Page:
Supplementary studies were done to assess the presence of the vaccine chimera in faeces, urine, and organs of the male reproductive tract [10]. To this end, twelve adult boars were vaccinated with a tenfold vaccine dose of “CP7_E2alf” under controlled laboratory conditions. While viral genome was detectable in several samples from lymphatic tissues, infectious virus was only re-isolated at 4 days post vaccination in one tonsil sample and one parotid lymph node. Sporadic detection of viral RNA at a very low level occurred in some replicates of liver, lung, bone marrow, and salivary gland samples. In contrast, viral genome was not detected in any sample from reproductive organs and accessory sex glands, in faeces, urine or bile. Generally, the tonsil seems to be the primary replication site both after oral and intramuscular vaccination [10, 24, 48].

In brief: “CP7_E2alf” proved to be innocuous and safe in target and non-target species. Limited replication occurs primarily in the tonsils and is detectable there over several weeks mainly through the use of real-time RT-PCR. The vaccine virus is not transmitted or shed through urine, faeces or semen.

5 Efficacy

In the framework of the initial studies reported by Reimann et al. [39], intramuscular inoculation of 1 × 107 tissue culture infectious doses 50% (TCID50) of “CP7_E2alf” conferred full protection against challenge infection 28 dpv with the highly virulent CSFV strain “Eystrup”.

Efficacy for oral immunization of wild boar was first addressed in the study reported by König et al. [25]. It was shown that orally vaccinated wild boar were fully protected against highly virulent challenge with CSFV “Koslov” also at 28 dpv.

Later on, it was demonstrated that full clinical protection against highly virulent challenge with CSFV “Koslov” was conferred 1 week after intramuscular and 2 weeks after oral vaccination [28]. Moreover, protection was also demonstrated using diluted vaccine preparations (down to 2 × 104.25 TCID50), and challenge after 28 days [28]. These results were confirmed in the comparative studies that led to the choice of “CP7_E2alf” as vaccine candidate for licensing. Protection against clinical disease, mortality, and virus transmission was demonstrated for a challenge with a highly virulent CSFV strain (“Koslov”) seven or 14 days after single intramuscular vaccination. In the oral immunization part [4], full protection was demonstrated 21 days post challenge (dpc). With challenge at 14 dpc, full clinical protection was conferred, but transmission to contact controls could not be excluded.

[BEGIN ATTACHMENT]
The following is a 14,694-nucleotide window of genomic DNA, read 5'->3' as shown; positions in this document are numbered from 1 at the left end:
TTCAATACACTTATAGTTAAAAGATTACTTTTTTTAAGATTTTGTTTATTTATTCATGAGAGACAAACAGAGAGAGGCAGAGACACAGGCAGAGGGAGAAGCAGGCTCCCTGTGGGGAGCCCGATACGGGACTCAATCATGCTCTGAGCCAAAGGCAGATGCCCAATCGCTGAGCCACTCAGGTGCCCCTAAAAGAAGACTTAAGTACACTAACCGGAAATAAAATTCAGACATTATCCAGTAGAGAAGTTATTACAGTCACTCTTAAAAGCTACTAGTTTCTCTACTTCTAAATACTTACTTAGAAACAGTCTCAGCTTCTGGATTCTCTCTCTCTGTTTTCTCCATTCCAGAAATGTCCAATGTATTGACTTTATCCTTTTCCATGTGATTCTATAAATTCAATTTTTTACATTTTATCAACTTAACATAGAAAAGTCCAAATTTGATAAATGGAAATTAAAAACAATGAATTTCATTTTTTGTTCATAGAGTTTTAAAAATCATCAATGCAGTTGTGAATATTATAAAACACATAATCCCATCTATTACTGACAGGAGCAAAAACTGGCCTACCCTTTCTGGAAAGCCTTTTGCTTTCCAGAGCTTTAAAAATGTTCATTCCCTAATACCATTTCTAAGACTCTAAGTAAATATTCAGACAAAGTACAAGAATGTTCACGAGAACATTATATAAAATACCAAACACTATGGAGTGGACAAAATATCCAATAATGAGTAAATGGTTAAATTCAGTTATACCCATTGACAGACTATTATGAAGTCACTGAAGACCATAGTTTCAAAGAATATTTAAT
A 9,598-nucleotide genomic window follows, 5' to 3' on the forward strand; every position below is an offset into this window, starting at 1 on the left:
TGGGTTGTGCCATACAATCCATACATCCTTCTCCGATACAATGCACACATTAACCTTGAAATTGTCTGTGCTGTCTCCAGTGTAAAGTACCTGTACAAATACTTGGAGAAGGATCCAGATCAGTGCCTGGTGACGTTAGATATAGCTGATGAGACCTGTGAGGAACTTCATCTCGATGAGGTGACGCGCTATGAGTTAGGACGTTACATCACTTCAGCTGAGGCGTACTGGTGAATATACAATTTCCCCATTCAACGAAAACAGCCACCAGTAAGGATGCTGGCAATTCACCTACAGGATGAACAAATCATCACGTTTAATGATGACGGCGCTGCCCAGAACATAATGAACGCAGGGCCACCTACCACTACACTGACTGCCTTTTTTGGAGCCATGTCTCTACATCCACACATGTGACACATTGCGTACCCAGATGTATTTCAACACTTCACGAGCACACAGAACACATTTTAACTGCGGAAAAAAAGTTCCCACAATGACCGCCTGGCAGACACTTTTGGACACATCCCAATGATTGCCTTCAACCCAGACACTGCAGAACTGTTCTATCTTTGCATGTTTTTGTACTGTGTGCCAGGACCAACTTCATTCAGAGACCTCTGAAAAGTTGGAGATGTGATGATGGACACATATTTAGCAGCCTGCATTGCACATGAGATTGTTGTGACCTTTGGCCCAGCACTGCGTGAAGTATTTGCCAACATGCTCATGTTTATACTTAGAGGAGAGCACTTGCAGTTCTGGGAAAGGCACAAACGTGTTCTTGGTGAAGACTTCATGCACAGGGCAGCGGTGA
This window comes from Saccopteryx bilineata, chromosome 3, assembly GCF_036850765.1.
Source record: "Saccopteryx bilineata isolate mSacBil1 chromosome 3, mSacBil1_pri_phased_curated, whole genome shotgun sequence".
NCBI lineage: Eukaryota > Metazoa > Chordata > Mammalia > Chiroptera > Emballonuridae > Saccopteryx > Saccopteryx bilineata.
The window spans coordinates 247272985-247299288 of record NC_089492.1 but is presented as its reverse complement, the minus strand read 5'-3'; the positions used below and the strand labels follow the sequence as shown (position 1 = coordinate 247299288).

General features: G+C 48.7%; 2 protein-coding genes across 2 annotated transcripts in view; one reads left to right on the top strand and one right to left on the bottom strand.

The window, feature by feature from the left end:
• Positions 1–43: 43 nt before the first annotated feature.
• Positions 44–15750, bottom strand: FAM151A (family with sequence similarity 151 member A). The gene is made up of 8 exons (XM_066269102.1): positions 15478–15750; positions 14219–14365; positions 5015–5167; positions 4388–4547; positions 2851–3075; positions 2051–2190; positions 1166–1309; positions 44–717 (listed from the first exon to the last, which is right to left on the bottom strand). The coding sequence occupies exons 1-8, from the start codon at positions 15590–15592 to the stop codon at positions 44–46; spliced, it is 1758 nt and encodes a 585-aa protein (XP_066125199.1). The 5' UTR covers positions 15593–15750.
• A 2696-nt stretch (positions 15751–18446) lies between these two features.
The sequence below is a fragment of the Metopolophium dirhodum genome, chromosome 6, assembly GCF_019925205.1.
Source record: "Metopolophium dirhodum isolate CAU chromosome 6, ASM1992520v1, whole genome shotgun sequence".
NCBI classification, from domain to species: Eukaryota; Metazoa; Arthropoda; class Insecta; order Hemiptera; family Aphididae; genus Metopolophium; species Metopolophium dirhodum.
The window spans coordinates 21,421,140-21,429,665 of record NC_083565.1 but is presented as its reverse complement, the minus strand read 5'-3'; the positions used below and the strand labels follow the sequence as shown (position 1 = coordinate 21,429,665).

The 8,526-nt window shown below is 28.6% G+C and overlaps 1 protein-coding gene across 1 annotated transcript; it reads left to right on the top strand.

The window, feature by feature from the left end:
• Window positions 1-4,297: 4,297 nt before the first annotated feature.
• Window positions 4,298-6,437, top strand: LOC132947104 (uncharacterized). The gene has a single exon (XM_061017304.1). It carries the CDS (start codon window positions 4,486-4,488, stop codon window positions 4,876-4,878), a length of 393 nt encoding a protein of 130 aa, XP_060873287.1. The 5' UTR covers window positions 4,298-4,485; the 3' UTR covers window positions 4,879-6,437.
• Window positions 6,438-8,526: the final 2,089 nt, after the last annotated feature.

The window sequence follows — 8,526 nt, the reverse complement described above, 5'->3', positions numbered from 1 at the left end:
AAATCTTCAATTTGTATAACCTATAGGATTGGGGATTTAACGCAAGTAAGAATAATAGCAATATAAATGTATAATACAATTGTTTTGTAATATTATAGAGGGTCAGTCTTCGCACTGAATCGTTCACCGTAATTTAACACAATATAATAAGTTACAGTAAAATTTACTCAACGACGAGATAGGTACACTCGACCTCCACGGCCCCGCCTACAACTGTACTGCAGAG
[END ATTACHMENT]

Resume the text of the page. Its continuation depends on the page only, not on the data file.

Supplementary studies with very early challenge showed partial protection as early as 2 dpv [41]. In this study, animals were challenged with the moderately virulent genotype 2.3 CSFV strain “Bas-Rhin” 2 days after oral immunization with either C-strain vaccine or “CP7_E2alf”.

Lately, an additional pre-registration efficacy study with MDA negative piglets was published by Lévai et al. [29]. This study comprised both oral and intramuscular inoculation with CSFV “Koslov” challenge at 14 dpv. Lévai et al. reported full protection and thus compliance with the respective monograph of the European Pharmacopoeia upon intramuscular vaccination but only partial protection upon oral immunization. The orally vaccinated animals showed mild symptoms in the majority of cases but one animal had to be euthanized for animal welfare reasons. This animal had not seroconverted upon vaccination. Virus detection was short-lived in the affected animals except for the animal that had to be euthanized. Taken together, oral vaccination seemed to be at its limits under these conditions with challenge 14 days and it should be kept in mind that oral administration is rather error prone.